Cryogenic Testing the James Webb Telescope Mirrors

À la three posts ago (“Tithing for Metaphysics,” 23 July 2010), I was only using the James Webb Space Telescope as a pretext for a tirade on the political economy of big science and discovery being as much a product of labor and capital — just rarified forms — as other endeavors. The James Webb Space Telescope is starting to come together now and this unusual picture from NASA is getting a lot of play. Here are six out of the eighteen mirrors that will together comprise the main reflector of the telescope about to go into cryogenic testing at the Marshall Space Flight Center.

Cryogenic testing of 6 James Webb Space Telescope mirrors, Marshall Space Flight Center, November 2010

It’s worth noting here that science inadvertently results in a lot of images that could be considered as art — the various images generated by particle accelerators being a favorite here. It’s also worth noting that an independent review panel recently concluded that the project will go $1.5 billion over budget and run a year behind schedule, unless NASA comes up with $500 million more to get it back on schedule (Gupta, Sujata, “Over-Budget Telescope Threatens Other Projects,” New Scientist, 16 November 2010). That’s another $14.50 per taxpayer, bring our total contributions up to $47.40 each — a small price to pay for photographs of infinity.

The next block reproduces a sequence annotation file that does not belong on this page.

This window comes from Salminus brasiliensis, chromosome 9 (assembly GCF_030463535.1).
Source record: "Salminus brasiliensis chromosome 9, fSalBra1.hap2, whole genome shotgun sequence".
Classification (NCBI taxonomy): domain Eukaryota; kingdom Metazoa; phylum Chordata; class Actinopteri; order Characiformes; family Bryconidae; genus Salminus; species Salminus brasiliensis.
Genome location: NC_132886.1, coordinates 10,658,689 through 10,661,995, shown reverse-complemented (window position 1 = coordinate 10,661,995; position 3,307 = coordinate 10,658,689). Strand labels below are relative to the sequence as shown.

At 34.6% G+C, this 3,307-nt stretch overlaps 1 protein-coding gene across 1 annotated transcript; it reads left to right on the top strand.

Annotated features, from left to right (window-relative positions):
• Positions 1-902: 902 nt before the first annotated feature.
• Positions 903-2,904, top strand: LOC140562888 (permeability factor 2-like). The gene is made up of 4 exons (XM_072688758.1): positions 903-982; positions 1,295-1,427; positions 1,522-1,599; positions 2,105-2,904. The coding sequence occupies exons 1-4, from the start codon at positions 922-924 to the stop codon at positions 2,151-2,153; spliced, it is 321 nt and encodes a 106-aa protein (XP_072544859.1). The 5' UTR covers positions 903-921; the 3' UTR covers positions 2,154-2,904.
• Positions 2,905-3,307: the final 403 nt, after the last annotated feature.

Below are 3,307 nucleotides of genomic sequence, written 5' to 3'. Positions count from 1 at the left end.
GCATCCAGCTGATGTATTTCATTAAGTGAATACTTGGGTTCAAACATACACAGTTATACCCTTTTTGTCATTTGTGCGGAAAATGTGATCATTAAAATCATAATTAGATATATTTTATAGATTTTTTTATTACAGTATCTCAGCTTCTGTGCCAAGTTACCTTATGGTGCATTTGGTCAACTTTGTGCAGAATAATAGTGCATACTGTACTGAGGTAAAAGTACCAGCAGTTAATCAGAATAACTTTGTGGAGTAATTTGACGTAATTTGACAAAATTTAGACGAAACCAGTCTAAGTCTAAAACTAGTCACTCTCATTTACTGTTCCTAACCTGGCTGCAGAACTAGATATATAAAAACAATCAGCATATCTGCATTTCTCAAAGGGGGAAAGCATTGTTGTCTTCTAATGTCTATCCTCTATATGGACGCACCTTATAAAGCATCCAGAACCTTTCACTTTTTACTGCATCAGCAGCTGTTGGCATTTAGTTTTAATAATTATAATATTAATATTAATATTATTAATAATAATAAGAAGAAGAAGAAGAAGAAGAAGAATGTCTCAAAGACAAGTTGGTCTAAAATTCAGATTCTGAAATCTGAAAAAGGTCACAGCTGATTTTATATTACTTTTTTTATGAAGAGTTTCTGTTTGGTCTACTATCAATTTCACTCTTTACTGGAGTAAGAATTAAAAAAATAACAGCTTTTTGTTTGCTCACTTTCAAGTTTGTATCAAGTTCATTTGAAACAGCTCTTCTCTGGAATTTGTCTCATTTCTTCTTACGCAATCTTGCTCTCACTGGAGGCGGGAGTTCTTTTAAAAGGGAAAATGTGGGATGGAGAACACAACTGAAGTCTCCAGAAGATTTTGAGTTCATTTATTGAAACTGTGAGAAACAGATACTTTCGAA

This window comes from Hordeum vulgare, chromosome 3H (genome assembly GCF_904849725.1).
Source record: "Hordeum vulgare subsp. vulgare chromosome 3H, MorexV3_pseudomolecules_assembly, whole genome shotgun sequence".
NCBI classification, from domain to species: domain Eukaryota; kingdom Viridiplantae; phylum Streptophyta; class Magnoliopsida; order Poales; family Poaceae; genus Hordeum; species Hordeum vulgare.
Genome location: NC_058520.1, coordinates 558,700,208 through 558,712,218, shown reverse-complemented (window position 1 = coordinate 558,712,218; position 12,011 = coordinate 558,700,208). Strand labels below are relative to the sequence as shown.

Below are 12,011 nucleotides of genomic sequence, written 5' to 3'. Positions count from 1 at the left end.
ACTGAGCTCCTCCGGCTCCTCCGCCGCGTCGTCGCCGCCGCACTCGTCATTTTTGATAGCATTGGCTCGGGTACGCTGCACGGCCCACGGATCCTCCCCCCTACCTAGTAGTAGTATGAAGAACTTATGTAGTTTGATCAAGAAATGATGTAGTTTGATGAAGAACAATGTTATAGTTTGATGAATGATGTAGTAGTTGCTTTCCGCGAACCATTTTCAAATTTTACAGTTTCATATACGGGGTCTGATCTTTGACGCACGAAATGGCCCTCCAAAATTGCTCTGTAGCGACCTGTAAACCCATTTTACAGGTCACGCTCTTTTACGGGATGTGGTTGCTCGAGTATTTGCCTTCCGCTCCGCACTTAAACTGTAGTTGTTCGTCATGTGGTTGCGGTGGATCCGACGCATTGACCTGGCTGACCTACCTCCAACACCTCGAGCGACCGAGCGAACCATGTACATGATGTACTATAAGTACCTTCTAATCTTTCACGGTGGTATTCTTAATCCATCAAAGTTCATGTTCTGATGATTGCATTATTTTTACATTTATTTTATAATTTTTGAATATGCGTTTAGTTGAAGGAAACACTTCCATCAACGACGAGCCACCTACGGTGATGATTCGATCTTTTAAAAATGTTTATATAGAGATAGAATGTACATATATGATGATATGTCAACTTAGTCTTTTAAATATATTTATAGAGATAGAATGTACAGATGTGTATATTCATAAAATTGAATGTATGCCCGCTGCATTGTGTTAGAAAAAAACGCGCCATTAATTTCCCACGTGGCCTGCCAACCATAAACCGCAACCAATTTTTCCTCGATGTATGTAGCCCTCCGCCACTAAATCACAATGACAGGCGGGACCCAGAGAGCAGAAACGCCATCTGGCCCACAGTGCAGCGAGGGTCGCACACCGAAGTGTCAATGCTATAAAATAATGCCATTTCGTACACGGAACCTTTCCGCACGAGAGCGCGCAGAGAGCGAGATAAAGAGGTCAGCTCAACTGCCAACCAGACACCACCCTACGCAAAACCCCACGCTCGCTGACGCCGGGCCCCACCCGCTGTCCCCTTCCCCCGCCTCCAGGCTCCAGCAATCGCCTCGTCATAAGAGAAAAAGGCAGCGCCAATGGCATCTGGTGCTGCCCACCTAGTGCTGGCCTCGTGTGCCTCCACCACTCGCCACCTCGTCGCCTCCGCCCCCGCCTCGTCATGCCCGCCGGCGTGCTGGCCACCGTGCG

Teachers in an Era of Information Abundance

Following on my previous post, my IRL friend Frank posted an excerpt from one of his class syllabuses that I think is a good, updated model of the role of the teacher (“A Note on My Teaching Philosophy,” Too Frank?, 29 August 2010):

I am much more interested in your ability to engage with such questions than I am in your ability to memorize series of facts. Unless specifically noted, you should feel free to consult your notes and texts for all assignments, including exams. Information is widely available. What is less common than access to information is the skill required to navigate, evaluate, curate, and interrogate that information. I am not here to dispense knowledge, but to facilitate learning.

Information Work in an Era of Information Abundance

I’m going to excerpt about fifty percent of David Frum’s review from this weekend’s New York Times Book Review (“Unhappy Days,” 5 September 2010, p. BR20):

Art historians tell us that photography revolutionized painting. Suddenly there was a better way of recording the physical appearance of things, and artists had to discover new purposes for brush and pigment. But for those living through the revolution, the process must have seemed more gradual. Long after the Impressionists and Cubists and Futurists, there must have been serious portraitists who continued to earn a living depicting brides on their wedding day or businessmen made good.